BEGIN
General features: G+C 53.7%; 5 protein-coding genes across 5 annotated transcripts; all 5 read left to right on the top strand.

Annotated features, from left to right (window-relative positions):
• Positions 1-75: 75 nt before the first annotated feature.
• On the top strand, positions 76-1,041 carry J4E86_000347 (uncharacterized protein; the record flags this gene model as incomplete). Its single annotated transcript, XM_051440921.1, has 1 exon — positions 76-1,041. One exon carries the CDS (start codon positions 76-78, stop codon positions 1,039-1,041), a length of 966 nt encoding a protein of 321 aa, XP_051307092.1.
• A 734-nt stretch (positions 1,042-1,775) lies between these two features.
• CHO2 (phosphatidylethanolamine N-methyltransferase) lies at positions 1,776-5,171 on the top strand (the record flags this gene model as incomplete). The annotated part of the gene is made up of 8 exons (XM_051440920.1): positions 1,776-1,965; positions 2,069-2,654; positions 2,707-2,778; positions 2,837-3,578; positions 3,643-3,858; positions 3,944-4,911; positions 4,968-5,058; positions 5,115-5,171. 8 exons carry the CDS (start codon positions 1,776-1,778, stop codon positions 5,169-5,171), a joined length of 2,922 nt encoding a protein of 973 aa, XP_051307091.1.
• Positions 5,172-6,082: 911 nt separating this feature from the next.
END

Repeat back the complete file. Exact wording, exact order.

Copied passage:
General features: G+C 53.7%; 5 protein-coding genes across 5 annotated transcripts; all 5 read left to right on the top strand.

Annotated features, from left to right (window-relative positions):
• Positions 1-75: 75 nt before the first annotated feature.
• On the top strand, positions 76-1,041 carry J4E86_000347 (uncharacterized protein; the record flags this gene model as incomplete). Its single annotated transcript, XM_051440921.1, has 1 exon — positions 76-1,041. One exon carries the CDS (start codon positions 76-78, stop codon positions 1,039-1,041), a length of 966 nt encoding a protein of 321 aa, XP_051307092.1.
• A 734-nt stretch (positions 1,042-1,775) lies between these two features.
• CHO2 (phosphatidylethanolamine N-methyltransferase) lies at positions 1,776-5,171 on the top strand (the record flags this gene model as incomplete). The annotated part of the gene is made up of 8 exons (XM_051440920.1): positions 1,776-1,965; positions 2,069-2,654; positions 2,707-2,778; positions 2,837-3,578; positions 3,643-3,858; positions 3,944-4,911; positions 4,968-5,058; positions 5,115-5,171. 8 exons carry the CDS (start codon positions 1,776-1,778, stop codon positions 5,169-5,171), a joined length of 2,922 nt encoding a protein of 973 aa, XP_051307091.1.
• Positions 5,172-6,082: 911 nt separating this feature from the next.